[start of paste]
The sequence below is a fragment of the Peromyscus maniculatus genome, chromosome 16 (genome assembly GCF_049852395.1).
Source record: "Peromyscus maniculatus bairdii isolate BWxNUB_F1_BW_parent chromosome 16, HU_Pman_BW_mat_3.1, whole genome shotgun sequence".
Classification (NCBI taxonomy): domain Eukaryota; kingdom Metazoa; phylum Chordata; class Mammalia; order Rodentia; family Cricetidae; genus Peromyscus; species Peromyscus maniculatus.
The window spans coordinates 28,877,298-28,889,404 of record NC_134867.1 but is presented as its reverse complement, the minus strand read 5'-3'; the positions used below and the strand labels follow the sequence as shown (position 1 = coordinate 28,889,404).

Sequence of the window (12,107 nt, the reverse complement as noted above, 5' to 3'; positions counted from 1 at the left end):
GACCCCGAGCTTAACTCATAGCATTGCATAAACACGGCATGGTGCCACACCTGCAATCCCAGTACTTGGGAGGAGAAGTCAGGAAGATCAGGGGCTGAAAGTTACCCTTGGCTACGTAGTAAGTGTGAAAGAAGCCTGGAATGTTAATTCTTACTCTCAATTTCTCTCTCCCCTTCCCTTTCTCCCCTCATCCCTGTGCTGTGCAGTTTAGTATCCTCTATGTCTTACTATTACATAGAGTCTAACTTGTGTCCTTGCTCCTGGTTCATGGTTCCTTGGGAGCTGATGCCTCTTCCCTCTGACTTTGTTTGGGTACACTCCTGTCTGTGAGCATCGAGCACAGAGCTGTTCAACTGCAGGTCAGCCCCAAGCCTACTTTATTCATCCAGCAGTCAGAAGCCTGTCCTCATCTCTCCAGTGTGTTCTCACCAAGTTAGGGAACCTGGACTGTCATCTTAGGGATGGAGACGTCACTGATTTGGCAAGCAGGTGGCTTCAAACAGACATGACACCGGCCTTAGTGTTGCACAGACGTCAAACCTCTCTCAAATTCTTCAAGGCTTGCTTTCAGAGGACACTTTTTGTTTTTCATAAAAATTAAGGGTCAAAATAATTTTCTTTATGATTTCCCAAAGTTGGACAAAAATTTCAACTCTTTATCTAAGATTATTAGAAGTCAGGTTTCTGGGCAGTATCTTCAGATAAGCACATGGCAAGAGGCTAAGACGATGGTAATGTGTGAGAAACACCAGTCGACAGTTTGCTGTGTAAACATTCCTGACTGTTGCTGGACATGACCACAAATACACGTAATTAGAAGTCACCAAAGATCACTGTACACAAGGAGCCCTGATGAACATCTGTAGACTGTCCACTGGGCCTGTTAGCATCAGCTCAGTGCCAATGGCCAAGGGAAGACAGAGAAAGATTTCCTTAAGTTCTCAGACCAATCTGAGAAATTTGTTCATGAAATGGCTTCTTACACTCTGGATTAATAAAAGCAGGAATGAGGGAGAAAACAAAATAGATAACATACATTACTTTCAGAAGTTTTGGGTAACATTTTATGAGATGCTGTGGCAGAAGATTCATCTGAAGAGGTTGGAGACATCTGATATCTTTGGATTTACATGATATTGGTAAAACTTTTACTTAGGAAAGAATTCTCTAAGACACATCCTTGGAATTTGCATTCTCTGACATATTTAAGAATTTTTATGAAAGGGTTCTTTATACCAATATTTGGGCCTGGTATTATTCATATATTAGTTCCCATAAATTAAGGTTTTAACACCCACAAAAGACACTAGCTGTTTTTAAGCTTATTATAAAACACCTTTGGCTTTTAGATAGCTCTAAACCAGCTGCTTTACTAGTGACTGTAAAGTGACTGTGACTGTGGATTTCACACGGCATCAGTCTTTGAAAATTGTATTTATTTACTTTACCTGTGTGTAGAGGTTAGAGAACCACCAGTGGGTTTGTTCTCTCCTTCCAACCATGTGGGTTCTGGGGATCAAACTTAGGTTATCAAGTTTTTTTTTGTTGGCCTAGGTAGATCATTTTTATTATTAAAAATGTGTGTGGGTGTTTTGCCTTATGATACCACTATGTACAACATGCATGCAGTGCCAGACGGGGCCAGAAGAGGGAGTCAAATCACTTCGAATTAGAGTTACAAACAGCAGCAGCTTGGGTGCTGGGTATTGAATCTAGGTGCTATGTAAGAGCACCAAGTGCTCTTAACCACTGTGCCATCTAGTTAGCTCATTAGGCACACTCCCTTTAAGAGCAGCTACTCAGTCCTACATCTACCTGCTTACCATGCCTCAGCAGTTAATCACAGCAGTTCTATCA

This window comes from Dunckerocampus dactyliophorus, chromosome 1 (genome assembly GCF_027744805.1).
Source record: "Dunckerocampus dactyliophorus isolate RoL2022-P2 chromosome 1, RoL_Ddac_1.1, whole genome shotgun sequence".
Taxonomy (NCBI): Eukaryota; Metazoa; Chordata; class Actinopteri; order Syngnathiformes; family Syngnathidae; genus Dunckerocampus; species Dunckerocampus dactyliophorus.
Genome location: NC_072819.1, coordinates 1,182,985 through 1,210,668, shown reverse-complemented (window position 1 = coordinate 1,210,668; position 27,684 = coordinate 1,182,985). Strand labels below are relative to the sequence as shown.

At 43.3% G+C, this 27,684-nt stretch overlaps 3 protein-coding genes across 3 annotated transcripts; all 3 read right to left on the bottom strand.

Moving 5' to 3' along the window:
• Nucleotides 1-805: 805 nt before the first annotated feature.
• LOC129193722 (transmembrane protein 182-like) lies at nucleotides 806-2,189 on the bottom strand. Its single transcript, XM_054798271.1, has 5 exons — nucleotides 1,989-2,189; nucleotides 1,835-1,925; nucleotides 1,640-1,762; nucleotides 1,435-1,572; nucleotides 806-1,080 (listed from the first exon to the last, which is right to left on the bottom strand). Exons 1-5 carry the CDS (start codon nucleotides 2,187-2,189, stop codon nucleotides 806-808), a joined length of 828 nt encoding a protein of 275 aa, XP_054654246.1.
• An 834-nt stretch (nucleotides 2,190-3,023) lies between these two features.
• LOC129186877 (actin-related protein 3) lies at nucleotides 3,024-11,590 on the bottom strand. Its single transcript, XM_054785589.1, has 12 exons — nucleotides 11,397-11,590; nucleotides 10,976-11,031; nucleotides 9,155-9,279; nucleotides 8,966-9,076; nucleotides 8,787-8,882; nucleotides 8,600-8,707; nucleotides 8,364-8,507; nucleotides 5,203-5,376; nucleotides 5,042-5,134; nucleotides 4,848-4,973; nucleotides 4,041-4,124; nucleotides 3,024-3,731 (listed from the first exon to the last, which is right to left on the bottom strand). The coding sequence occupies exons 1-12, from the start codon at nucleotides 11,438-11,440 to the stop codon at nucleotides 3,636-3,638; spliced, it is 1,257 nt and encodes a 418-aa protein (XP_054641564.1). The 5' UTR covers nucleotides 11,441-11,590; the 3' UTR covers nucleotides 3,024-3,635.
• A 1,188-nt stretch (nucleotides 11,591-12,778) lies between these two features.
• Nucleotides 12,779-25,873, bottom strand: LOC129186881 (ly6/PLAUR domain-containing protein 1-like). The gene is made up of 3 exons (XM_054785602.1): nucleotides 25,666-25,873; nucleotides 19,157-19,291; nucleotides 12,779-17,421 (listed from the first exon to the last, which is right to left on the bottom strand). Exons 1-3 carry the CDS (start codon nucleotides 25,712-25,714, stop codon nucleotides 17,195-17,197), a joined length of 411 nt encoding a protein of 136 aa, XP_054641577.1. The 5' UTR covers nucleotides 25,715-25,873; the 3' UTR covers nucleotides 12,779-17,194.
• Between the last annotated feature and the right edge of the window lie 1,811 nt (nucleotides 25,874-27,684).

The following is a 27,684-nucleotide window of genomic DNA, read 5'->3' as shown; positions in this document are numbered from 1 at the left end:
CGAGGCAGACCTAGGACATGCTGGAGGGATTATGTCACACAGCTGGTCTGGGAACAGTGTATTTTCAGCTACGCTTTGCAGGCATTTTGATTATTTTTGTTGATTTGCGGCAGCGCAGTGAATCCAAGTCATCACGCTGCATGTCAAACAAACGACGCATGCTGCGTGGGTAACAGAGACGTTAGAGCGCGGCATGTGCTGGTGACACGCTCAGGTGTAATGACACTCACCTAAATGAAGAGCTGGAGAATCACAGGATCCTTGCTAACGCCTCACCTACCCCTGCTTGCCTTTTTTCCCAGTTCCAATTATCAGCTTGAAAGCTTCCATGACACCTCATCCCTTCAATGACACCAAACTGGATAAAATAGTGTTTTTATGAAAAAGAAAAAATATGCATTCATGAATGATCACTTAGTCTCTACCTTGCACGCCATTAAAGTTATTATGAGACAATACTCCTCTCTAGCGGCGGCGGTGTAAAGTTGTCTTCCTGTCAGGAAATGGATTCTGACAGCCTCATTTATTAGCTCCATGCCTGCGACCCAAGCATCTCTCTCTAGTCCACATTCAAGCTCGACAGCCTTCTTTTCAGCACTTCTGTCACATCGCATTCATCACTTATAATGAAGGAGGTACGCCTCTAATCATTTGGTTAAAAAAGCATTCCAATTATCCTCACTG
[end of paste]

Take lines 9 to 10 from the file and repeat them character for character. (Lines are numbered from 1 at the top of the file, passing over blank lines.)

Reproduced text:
Taxonomy (NCBI): Eukaryota; Metazoa; Chordata; class Actinopteri; order Syngnathiformes; family Syngnathidae; genus Dunckerocampus; species Dunckerocampus dactyliophorus.
Genome location: NC_072819.1, coordinates 1,182,985 through 1,210,668, shown reverse-complemented (window position 1 = coordinate 1,210,668; position 27,684 = coordinate 1,182,985). Strand labels below are relative to the sequence as shown.